Make sure you're informed and knowledgeable about 5G - the next generation of mobile technology
The 5G switch-on is gathering pace and, with O2 set to unleash their 5G network in the next few weeks, consumers and businesses are more curious than ever about what the fifth generation of mobile technology can really offer them.
5G is undoubtedly the latest and greatest in mobile technology and its deployment will naturally mean faster speeds and lower latency but there’s still some confusion about how it could change the way we live and work.
We’ve compiled these questions and answers to give you everything you need to know about 5G to ensure you’re knowledgeable and informed before you think about upgrading your technology.
What is 5G?
5G is a new cellular-network technology and is the next generation of mobile broadband that will eventually replace, or at least augment, your 4G connection.
How does it work?
5G operates on three different spectrum bands which, although it might not seem important, it can have a huge effect on the way you use your technology. To help you understand the various technologies and spectrum bands involved in delivering a reliable mobile connection, we’ve explained each of the three below:
Low-band spectrum is quickly dying out. Despite the fact that it covers a huge area and, therefore, has wide penetration, the speed is an issue with low-band spectrum. Peak speeds are only around 100Mbps.
The mid-band spectrum provides faster coverage and lower latency than low-band spectrum. However, the drawback with the mid-band is that it doesn’t penetrate buildings as effectively as low-band spectrums do. Peak speeds are up to 1Gbps.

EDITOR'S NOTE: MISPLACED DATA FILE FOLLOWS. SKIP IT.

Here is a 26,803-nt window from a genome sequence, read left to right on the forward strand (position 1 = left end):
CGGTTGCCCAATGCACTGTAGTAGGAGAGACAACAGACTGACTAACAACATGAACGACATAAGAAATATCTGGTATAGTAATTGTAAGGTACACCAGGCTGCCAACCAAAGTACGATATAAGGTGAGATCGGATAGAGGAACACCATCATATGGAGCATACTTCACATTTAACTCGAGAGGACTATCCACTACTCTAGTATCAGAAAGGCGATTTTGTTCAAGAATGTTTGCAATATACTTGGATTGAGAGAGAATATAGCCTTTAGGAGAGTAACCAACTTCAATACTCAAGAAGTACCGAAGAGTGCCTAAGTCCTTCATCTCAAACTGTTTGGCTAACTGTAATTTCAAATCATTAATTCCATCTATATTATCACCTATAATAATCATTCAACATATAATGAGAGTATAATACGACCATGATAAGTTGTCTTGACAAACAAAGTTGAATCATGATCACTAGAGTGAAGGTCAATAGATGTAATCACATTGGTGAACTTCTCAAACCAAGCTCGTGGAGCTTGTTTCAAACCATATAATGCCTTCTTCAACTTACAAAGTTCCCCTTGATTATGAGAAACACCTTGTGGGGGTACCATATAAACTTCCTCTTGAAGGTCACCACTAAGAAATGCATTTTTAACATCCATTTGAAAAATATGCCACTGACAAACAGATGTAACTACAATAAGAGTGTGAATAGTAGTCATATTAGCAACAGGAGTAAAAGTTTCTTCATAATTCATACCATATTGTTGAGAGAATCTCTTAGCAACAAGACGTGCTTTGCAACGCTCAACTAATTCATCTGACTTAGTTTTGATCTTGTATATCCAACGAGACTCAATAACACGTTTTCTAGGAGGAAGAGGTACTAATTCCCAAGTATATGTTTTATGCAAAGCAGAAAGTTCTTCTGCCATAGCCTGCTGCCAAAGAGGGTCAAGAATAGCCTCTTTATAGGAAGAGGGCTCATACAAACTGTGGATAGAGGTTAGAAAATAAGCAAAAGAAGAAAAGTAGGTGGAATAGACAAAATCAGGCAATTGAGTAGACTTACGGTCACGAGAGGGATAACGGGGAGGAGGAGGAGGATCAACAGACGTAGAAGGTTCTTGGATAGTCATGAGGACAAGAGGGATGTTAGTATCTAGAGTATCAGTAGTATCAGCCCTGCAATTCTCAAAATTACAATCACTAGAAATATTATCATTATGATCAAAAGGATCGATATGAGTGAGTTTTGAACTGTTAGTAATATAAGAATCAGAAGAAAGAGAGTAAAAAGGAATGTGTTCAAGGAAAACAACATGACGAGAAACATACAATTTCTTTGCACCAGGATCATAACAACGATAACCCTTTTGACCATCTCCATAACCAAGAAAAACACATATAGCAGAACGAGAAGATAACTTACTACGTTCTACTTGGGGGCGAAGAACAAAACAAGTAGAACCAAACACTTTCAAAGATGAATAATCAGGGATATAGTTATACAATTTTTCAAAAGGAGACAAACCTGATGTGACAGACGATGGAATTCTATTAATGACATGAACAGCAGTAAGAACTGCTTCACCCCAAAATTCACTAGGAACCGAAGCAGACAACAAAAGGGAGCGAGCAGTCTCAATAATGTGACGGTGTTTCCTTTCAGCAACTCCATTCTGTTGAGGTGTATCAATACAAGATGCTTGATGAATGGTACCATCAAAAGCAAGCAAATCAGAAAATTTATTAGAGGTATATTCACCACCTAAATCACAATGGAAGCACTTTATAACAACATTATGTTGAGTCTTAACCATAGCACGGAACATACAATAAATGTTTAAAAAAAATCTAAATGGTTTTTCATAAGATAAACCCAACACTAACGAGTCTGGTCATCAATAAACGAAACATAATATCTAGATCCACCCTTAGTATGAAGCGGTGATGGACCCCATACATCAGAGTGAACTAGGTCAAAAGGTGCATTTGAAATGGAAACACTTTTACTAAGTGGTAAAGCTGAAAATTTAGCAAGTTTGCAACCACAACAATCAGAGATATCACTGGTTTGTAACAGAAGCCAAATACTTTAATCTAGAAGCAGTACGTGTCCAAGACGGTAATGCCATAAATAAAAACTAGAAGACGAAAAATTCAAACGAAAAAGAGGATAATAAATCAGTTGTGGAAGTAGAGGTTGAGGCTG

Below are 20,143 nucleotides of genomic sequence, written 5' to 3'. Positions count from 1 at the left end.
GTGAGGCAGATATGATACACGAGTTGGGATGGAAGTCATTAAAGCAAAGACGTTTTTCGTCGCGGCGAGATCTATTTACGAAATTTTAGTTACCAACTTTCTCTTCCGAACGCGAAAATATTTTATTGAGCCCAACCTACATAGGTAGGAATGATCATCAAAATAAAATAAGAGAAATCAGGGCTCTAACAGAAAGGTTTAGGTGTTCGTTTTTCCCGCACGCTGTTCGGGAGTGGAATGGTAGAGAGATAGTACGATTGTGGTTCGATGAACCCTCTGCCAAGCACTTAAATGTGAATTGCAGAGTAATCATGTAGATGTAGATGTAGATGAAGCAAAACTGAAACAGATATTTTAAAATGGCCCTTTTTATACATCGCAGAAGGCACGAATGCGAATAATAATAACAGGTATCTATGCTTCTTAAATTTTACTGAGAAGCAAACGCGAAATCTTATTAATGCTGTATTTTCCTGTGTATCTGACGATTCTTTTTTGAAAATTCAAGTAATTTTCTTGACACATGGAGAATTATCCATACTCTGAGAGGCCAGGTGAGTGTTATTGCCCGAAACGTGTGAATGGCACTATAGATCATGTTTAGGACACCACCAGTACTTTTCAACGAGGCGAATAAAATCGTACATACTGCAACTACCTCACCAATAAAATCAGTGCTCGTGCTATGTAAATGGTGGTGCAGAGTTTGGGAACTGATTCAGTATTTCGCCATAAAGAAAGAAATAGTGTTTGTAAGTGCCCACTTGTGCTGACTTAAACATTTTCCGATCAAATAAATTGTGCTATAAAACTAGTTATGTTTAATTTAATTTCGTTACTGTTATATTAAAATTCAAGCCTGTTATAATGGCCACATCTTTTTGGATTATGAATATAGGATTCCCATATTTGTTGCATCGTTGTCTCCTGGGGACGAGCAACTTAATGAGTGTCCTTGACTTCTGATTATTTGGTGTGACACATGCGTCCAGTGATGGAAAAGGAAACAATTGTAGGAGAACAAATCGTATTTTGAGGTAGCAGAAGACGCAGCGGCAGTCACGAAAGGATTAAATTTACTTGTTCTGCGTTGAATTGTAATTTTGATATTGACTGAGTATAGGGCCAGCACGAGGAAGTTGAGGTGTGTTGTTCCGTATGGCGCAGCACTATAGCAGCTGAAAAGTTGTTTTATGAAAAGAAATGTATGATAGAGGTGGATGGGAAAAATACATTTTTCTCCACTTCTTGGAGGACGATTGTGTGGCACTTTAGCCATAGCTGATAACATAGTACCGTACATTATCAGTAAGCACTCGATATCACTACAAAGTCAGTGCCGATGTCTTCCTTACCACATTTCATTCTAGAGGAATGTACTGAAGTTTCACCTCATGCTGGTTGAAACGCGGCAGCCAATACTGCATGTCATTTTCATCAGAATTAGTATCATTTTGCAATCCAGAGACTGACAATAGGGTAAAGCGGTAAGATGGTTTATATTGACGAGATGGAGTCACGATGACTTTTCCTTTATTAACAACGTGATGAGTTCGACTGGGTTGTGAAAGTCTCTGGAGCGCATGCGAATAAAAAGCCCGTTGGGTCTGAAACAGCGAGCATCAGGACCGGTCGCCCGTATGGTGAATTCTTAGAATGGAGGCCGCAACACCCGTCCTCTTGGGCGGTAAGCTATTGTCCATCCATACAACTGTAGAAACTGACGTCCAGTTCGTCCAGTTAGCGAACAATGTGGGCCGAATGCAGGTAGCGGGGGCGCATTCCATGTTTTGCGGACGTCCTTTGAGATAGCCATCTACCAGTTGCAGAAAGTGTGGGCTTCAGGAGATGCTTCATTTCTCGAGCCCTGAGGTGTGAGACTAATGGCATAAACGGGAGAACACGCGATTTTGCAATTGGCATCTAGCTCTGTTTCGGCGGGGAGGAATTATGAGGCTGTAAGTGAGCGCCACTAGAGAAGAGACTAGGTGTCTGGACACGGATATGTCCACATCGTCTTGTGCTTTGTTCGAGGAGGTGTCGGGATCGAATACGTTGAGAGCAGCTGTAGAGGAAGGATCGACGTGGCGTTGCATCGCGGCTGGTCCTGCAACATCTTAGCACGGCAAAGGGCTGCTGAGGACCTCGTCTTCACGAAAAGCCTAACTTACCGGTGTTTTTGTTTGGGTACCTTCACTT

Networks can deploy 5G on mid-band spectrums though using a method called beamforming. Beamforming sends a single focused signal to each and every user, and systems monitor each user to make sure they have a consistent signal.
Networks can also use the MIMO (multiple-input and multiple-output) method to deploy 5G as MIMO groups multiple antennas onto a single box, and at a single cell tower, to create multiple simultaneous beams to different users
This is what most people think of when they think of 5G. High-band spectrum can offer peak speeds of 10Gbps and has extremely low latency.
At the moment though, there is low coverage area and building penetration is poor which means networks will temporarily ‘piggyback’ off the 4G technology while they work on building nationwide networks for 5G.
Since high-band spectrum sacrifices penetration and user area for high speed and coverage area, they will rely on small cells which are low-power base stations that cover small geographic areas. With small cells, carriers can improve overall 5G coverage area and, combined with Beamforming, small cells can deliver extremely fast coverage with low latency.
What will 5G do?
It will transmit data much more quickly than 4G and you’ll see much faster upload and download speeds. Latency, which is the delay while data is being sent, will also dramatically reduce, meaning everything will be much faster with a 5G connection.